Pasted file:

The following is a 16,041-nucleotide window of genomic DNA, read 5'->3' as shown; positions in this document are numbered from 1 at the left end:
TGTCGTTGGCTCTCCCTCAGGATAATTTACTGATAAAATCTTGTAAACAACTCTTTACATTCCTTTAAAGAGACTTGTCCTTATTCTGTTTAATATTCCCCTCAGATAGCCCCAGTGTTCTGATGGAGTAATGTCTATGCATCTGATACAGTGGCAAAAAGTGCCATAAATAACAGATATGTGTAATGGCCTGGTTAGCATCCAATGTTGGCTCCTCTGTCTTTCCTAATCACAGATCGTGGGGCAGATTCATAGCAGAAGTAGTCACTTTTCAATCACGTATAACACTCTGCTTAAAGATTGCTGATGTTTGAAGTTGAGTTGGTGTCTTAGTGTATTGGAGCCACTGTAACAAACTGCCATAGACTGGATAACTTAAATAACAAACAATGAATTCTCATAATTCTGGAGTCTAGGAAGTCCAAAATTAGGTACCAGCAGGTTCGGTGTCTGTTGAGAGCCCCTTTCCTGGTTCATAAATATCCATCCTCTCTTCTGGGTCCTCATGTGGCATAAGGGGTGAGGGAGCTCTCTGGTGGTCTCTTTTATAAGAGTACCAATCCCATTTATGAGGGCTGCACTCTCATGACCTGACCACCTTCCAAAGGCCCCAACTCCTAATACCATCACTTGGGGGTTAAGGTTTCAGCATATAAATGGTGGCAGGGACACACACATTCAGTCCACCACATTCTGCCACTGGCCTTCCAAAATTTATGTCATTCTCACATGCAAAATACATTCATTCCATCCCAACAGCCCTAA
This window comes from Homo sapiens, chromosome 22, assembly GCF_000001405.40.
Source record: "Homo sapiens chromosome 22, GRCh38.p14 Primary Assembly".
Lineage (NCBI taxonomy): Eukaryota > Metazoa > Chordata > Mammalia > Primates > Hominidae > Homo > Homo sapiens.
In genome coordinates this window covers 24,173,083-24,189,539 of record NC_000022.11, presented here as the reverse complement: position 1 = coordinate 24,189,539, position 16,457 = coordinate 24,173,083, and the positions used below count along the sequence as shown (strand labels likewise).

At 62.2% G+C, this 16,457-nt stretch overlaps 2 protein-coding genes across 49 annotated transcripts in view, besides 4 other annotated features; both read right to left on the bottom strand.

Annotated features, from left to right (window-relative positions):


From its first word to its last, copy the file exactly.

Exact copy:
The following is a 16,041-nucleotide window of genomic DNA, read 5'->3' as shown; positions in this document are numbered from 1 at the left end:
TGTCGTTGGCTCTCCCTCAGGATAATTTACTGATAAAATCTTGTAAACAACTCTTTACATTCCTTTAAAGAGACTTGTCCTTATTCTGTTTAATATTCCCCTCAGATAGCCCCAGTGTTCTGATGGAGTAATGTCTATGCATCTGATACAGTGGCAAAAAGTGCCATAAATAACAGATATGTGTAATGGCCTGGTTAGCATCCAATGTTGGCTCCTCTGTCTTTCCTAATCACAGATCGTGGGGCAGATTCATAGCAGAAGTAGTCACTTTTCAATCACGTATAACACTCTGCTTAAAGATTGCTGATGTTTGAAGTTGAGTTGGTGTCTTAGTGTATTGGAGCCACTGTAACAAACTGCCATAGACTGGATAACTTAAATAACAAACAATGAATTCTCATAATTCTGGAGTCTAGGAAGTCCAAAATTAGGTACCAGCAGGTTCGGTGTCTGTTGAGAGCCCCTTTCCTGGTTCATAAATATCCATCCTCTCTTCTGGGTCCTCATGTGGCATAAGGGGTGAGGGAGCTCTCTGGTGGTCTCTTTTATAAGAGTACCAATCCCATTTATGAGGGCTGCACTCTCATGACCTGACCACCTTCCAAAGGCCCCAACTCCTAATACCATCACTTGGGGGTTAAGGTTTCAGCATATAAATGGTGGCAGGGACACACACATTCAGTCCACCACATTCTGCCACTGGCCTTCCAAAATTTATGTCATTCTCACATGCAAAATACATTCATTCCATCCCAACAGCCCTAA
This window comes from Homo sapiens, chromosome 22, assembly GCF_000001405.40.
Source record: "Homo sapiens chromosome 22, GRCh38.p14 Primary Assembly".
Lineage (NCBI taxonomy): Eukaryota > Metazoa > Chordata > Mammalia > Primates > Hominidae > Homo > Homo sapiens.
In genome coordinates this window covers 24,173,083-24,189,539 of record NC_000022.11, presented here as the reverse complement: position 1 = coordinate 24,189,539, position 16,457 = coordinate 24,173,083, and the positions used below count along the sequence as shown (strand labels likewise).

At 62.2% G+C, this 16,457-nt stretch overlaps 2 protein-coding genes across 49 annotated transcripts in view, besides 4 other annotated features; both read right to left on the bottom strand.

Annotated features, from left to right (window-relative positions):